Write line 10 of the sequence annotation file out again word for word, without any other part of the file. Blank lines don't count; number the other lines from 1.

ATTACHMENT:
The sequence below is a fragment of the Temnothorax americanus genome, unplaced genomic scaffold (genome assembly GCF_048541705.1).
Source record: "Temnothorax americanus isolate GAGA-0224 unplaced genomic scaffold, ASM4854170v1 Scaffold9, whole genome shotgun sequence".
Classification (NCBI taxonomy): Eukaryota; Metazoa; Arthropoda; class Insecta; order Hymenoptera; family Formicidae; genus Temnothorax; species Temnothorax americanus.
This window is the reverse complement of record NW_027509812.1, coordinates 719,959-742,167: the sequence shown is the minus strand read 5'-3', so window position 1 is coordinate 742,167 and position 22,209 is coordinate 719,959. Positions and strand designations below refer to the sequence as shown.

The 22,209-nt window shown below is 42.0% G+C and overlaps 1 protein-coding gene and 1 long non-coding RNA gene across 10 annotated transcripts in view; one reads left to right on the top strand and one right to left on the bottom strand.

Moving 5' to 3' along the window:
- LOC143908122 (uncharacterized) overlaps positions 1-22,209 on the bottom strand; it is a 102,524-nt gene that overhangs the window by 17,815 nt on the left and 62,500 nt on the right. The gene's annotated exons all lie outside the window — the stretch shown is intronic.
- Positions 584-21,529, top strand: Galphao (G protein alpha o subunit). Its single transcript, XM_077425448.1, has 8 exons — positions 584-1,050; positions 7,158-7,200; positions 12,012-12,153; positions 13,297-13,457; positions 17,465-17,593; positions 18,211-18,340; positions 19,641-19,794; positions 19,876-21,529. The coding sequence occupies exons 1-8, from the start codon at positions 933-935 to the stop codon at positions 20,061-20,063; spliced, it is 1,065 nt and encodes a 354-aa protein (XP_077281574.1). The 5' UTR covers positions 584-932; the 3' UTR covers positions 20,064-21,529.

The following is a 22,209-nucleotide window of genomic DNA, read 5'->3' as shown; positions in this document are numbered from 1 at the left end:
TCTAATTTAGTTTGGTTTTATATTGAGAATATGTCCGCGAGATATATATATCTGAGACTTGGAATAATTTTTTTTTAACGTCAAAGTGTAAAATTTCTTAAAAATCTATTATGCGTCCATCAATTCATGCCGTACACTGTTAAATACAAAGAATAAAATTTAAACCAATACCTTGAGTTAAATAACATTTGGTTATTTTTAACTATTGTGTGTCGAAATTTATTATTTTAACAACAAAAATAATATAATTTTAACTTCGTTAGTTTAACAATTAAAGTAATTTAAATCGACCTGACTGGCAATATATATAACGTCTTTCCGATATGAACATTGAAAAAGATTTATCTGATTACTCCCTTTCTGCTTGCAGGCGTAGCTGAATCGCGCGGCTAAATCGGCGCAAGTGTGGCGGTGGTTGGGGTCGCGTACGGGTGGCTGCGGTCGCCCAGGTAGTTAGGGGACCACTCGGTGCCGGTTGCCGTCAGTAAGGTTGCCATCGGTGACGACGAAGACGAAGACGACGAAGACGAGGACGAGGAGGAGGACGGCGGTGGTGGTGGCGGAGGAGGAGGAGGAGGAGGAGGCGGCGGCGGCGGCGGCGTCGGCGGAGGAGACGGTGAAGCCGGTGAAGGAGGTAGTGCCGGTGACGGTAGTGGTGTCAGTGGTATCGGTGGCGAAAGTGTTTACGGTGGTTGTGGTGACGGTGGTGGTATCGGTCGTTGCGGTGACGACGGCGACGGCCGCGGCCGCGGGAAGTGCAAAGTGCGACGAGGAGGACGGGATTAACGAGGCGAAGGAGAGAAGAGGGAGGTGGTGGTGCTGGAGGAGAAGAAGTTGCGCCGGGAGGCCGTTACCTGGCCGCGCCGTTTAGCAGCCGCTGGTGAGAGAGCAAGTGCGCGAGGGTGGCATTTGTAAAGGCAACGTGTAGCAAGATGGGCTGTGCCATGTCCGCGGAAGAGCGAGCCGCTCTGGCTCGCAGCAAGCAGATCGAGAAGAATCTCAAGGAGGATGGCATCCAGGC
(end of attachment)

TCTAATTTAGTTTGGTTTTATATTGAGAATATGTCCGCGAGATATATATATCTGAGACTTGGAATAATTTTTTTTTAACGTCAAAGTGTAAAATTTCTTAAAAATCTATTATGCGTCCATCAATTCATGCCGTACACTGTTAAATACAAAGAATAAAATTTAAACCAATACCTTGAGTTAAATAACATTTGGTTATTTTTAACTATTGTGTGTCGAAATTTATTATTTTAACAACAAAAATAATATAATTTTAACTTCGTTAGTTTAACAATTAAAGTAATTTAAATCGACCTGACTGGCAATATATATAACGTCTTTCCGATATGAACATTGAAAAAGATTTATCTGATTACTCCCTTTCTGCTTGCAGGCGTAGCTGAATCGCGCGGCTAAATCGGCGCAAGTGTGGCGGTGGTTGGGGTCGCGTACGGGTGGCTGCGGTCGCCCAGGTAGTTAGGGGACCACTCGGTGCCGGTTGCCGTCAGTAAGGTTGCCATCGGTGACGACGAAGACGAAGACGACGAAGACGAGGACGAGGAGGAGGACGGCGGTGGTGGTGGCGGAGGAGGAGGAGGAGGAGGAGGCGGCGGCGGCGGCGGCGTCGGCGGAGGAGACGGTGAAGCCGGTGAAGGAGGTAGTGCCGGTGACGGTAGTGGTGTCAGTGGTATCGGTGGCGAAAGTGTTTACGGTGGTTGTGGTGACGGTGGTGGTATCGGTCGTTGCGGTGACGACGGCGACGGCCGCGGCCGCGGGAAGTGCAAAGTGCGACGAGGAGGACGGGATTAACGAGGCGAAGGAGAGAAGAGGGAGGTGGTGGTGCTGGAGGAGAAGAAGTTGCGCCGGGAGGCCGTTACCTGGCCGCGCCGTTTAGCAGCCGCTGGTGAGAGAGCAAGTGCGCGAGGGTGGCATTTGTAAAGGCAACGTGTAGCAAGATGGGCTGTGCCATGTCCGCGGAAGAGCGAGCCGCTCTGGCTCGCAGCAAGCAGATCGAGAAGAATCTCAAGGAGGATGGCATCCAGGC